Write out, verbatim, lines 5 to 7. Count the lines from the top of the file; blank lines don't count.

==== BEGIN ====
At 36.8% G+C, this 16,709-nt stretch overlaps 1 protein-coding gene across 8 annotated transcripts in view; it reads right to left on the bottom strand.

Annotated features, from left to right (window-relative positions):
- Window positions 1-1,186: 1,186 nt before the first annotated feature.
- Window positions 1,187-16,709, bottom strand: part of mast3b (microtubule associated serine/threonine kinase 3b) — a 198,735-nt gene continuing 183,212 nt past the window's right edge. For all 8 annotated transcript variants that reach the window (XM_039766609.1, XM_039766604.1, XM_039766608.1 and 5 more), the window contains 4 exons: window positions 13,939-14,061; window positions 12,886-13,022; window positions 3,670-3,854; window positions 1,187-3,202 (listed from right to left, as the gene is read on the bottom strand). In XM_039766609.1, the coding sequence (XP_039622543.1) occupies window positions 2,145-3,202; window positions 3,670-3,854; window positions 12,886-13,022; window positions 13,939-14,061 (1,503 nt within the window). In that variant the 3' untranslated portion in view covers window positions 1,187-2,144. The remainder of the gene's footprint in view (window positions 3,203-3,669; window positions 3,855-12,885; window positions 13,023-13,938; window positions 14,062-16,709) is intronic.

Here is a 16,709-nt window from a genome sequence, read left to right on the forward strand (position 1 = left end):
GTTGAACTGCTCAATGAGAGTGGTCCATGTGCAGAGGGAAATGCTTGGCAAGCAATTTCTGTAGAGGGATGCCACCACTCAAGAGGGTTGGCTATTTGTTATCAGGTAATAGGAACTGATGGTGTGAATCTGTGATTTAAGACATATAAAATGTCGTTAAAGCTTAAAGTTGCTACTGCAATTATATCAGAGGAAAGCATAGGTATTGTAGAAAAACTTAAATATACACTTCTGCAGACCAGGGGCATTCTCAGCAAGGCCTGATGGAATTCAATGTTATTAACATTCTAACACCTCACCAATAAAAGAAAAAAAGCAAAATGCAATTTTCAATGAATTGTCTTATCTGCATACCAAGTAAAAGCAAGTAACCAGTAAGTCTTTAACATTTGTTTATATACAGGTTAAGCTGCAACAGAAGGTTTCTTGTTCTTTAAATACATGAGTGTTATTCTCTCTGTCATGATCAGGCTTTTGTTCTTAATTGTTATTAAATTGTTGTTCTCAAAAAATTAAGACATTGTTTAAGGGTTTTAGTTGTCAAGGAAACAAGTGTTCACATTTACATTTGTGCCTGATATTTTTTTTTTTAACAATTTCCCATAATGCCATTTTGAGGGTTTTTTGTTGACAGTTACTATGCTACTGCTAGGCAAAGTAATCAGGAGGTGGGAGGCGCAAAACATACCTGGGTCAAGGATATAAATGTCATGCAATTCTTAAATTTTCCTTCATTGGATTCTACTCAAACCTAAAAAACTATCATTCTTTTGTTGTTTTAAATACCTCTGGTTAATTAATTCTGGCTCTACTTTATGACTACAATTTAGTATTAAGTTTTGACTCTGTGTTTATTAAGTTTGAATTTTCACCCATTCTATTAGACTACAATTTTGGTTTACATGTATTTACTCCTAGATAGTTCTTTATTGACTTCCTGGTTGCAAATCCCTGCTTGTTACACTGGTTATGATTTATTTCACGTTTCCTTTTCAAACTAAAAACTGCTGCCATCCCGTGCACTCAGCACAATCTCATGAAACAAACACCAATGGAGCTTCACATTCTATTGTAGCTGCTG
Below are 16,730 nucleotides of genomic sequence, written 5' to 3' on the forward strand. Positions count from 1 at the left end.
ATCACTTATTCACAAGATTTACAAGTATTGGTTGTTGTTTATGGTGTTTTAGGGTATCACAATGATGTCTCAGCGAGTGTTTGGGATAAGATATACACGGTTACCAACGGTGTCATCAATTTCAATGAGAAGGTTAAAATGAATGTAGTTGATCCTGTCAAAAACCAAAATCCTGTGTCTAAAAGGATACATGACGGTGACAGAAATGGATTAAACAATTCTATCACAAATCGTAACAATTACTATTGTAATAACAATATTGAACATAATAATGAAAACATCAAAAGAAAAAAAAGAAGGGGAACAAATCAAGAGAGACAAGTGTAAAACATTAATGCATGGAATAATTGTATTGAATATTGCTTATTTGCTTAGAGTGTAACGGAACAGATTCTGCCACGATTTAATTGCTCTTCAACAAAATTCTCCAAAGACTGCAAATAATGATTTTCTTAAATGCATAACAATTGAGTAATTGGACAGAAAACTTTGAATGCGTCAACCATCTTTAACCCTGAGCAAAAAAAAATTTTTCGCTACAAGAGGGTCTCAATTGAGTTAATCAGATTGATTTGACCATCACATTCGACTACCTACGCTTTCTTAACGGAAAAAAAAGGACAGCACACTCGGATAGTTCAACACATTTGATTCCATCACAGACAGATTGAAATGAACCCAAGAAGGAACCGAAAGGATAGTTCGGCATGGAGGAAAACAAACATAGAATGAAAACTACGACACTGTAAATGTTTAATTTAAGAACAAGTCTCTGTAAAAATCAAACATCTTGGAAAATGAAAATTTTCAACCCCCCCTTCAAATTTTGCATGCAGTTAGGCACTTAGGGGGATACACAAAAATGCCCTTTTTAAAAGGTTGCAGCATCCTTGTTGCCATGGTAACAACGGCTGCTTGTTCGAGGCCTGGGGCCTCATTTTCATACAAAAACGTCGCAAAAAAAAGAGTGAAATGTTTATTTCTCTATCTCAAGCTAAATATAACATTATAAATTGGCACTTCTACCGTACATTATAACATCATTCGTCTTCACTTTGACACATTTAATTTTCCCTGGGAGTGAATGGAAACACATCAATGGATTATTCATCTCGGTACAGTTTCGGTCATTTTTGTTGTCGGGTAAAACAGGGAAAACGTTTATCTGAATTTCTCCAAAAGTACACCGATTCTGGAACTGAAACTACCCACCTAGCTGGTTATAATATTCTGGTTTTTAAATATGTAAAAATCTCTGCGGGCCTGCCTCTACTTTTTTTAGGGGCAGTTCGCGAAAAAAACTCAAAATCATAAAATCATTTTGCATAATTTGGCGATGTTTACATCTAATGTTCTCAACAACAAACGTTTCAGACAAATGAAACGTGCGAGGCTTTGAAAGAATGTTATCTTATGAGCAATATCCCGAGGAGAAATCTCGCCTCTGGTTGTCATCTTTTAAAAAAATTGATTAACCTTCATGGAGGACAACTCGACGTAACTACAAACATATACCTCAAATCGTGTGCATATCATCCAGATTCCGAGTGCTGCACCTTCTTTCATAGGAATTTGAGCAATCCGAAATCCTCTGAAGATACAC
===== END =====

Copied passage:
Here is a 16,709-nt window from a genome sequence, read left to right on the forward strand (position 1 = left end):
GTTGAACTGCTCAATGAGAGTGGTCCATGTGCAGAGGGAAATGCTTGGCAAGCAATTTCTGTAGAGGGATGCCACCACTCAAGAGGGTTGGCTATTTGTTATCAGGTAATAGGAACTGATGGTGTGAATCTGTGATTTAAGACATATAAAATGTCGTTAAAGCTTAAAGTTGCTACTGCAATTATATCAGAGGAAAGCATAGGTATTGTAGAAAAACTTAAATATACACTTCTGCAGACCAGGGGCATTCTCAGCAAGGCCTGATGGAATTCAATGTTATTAACATTCTAACACCTCACCAATAAAAGAAAAAAAGCAAAATGCAATTTTCAATGAATTGTCTTATCTGCATACCAAGTAAAAGCAAGTAACCAGTAAGTCTTTAACATTTGTTTATATACAGGTTAAGCTGCAACAGAAGGTTTCTTGTTCTTTAAATACATGAGTGTTATTCTCTCTGTCATGATCAGGCTTTTGTTCTTAATTGTTATTAAATTGTTGTTCTCAAAAAATTAAGACATTGTTTAAGGGTTTTAGTTGTCAAGGAAACAAGTGTTCACATTTACATTTGTGCCTGATATTTTTTTTTTTAACAATTTCCCATAATGCCATTTTGAGGGTTTTTTGTTGACAGTTACTATGCTACTGCTAGGCAAAGTAATCAGGAGGTGGGAGGCGCAAAACATACCTGGGTCAAGGATATAAATGTCATGCAATTCTTAAATTTTCCTTCATTGGATTCTACTCAAACCTAAAAAACTATCATTCTTTTGTTGTTTTAAATACCTCTGGTTAATTAATTCTGGCTCTACTTTATGACTACAATTTAGTATTAAGTTTTGACTCTGTGTTTATTAAGTTTGAATTTTCACCCATTCTATTAGACTACAATTTTGGTTTACATGTATTTACTCCTAGATAGTTCTTTATTGACTTCCTGGTTGCAAATCCCTGCTTGTTACACTGGTTATGATTTATTTCACGTTTCCTTTTCAAACTAAAAACTGCTGCCATCCCGTGCACTCAGCACAATCTCATGAAACAAACACCAATGGAGCTTCACATTCTATTGTAGCTGCTG
Below are 16,730 nucleotides of genomic sequence, written 5' to 3' on the forward strand. Positions count from 1 at the left end.